Ford has finally done it. The 2011 Super Duty arrives at the farm gate this spring with an all-new Ford-engineered, -designed and -built diesel engine that gets more than 20 miles per gallon (mpg)—and it comes without a price increase for the diesel option.
Farmers are the biggest users and abusers of pickups. Throughout my years of farming, I've chronically overloaded every pickup. So when Farm Journal asked me to join other journalists in Arizona to test the 2011 Ford Super Duty models, I wanted to be sure these trucks would pay their way on the farm just like a tractor or combine.
Arizona's 7% grades provided a good place to tow, and we had plenty of opportunity to make the trucks grunt.
The first thing I noticed about this new line of Ford heavies is smooth acceleration all the way to redline. Smooth shifting, no turbo lag, no jerk from the new exhaust brake, less jerk from grade shifting—it's as close to a car feel as I've ever experienced in a heavy-duty truck.
Ford has long relied on Navistar to supply its diesel engines, but it broke that relationship because of quality issues and differences of opinion about diesel technology. The new homegrown 6.7-liter Power Stroke V-8 turbocharged diesel with 735 ft.-lb. of torque (at 1,600 rpm) and 390 hp (at 2,800 rpm) is B20-compatible. Your other heavy-duty option is a dual-spark-plug, 6.2-liter V-8 gasoline engine that delivers 405 ft.-lb. of torque (at 4,500 rpm) and 385 hp (at 5,500 rpm) with E85 compatibility. The 6.2-liter engine is an overhead-cam, large-bore/short-stroke design that delivers 90% capacity at 2,000 rpm.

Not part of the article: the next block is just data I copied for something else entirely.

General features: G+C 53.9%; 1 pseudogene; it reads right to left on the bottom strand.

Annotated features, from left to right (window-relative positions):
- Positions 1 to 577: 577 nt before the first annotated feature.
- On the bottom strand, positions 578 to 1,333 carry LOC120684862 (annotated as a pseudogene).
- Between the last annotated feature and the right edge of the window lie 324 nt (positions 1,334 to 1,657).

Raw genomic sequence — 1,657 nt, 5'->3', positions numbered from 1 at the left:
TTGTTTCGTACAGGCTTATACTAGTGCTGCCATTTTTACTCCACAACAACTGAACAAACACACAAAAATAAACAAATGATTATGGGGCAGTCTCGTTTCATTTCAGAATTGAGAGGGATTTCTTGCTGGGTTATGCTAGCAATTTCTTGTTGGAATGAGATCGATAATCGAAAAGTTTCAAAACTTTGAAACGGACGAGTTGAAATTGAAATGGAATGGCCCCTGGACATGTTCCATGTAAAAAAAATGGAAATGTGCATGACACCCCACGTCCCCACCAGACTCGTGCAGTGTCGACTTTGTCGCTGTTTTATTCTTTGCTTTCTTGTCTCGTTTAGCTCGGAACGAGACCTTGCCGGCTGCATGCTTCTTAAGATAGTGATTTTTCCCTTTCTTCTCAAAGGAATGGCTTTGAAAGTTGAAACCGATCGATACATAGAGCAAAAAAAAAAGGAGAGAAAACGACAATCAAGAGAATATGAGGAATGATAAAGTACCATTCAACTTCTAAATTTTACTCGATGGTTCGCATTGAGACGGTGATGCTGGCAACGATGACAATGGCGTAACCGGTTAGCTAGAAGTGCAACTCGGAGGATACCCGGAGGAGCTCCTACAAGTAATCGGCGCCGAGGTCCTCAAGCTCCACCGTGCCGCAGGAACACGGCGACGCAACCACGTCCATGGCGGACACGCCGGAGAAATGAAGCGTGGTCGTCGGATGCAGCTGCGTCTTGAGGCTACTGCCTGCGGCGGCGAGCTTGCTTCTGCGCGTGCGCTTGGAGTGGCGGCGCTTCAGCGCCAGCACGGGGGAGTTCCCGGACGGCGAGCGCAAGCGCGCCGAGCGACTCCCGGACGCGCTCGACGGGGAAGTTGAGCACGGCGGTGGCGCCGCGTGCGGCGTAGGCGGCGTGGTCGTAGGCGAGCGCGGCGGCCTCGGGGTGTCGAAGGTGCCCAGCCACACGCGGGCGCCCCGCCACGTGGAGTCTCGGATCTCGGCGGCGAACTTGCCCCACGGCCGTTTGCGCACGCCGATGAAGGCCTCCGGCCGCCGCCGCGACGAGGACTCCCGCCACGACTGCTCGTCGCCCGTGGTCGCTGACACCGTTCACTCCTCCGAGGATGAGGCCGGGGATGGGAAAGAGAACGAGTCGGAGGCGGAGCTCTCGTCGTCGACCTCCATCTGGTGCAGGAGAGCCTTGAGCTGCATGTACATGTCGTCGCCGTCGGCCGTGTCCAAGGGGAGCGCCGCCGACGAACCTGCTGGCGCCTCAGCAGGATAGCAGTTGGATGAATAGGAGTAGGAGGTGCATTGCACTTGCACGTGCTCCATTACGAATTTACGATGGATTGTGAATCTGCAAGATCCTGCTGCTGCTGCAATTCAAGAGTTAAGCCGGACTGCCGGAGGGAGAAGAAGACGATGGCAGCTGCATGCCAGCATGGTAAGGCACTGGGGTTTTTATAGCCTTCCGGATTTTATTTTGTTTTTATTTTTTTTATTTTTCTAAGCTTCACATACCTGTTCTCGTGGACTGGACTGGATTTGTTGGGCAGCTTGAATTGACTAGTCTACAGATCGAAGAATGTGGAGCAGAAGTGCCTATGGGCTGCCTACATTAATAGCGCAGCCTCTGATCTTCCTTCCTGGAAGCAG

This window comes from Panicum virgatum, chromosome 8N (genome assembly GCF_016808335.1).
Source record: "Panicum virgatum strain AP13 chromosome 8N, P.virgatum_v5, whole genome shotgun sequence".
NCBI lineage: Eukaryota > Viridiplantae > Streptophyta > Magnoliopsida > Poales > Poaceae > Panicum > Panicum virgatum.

Fuel mileage is the big news with this introduction. The outgoing 6.4-liter Power Stroke diesel was in last place in the miles-per-gallon race, but the 6.7-liter may prove to be the new leader with 18% mpg improvement (15% better on the gas model). After a drive of several hundred miles with a 1,000-lb. payload, the information screen displayed 20 mpg to 23 mpg readings.
The improvement comes by optimizing combustion and cooling in the new engine. The new diesel is reverse-flow, with an exhaust manifold in the valley below the dual-compressor-wheel turbo. There are two complete cooling systems and pumps on the diesel. Transmission, steering, intercooler and even engine cooling circulate through new separate radiators. It looks like a plumber's nightmare under the hood, but Ford claims that engine service is simpler, with less need to pull the cab for surgery.
The extra power allows higher axle ratios, similar to what semi trucks have done for better fuel mileage. The engine can even lug down to 900 rpm with the transmission torque converter still locked, thanks to a new damper.
Another part of the miles-per-gallon equation is that the torque converter will lock up sooner and stay locked up longer in tow mode, acting like a manual transmission. You can let the truck do the work in normal mode, shift yourself in manual mode or control what the highest gear will be
in progressive mode. In tow/haul mode, you can downshift by tapping on the brake as the revolutions per minute allow. The lower torque peak power of 1,600 rpm and double overdrive lets the diesel engine run slower.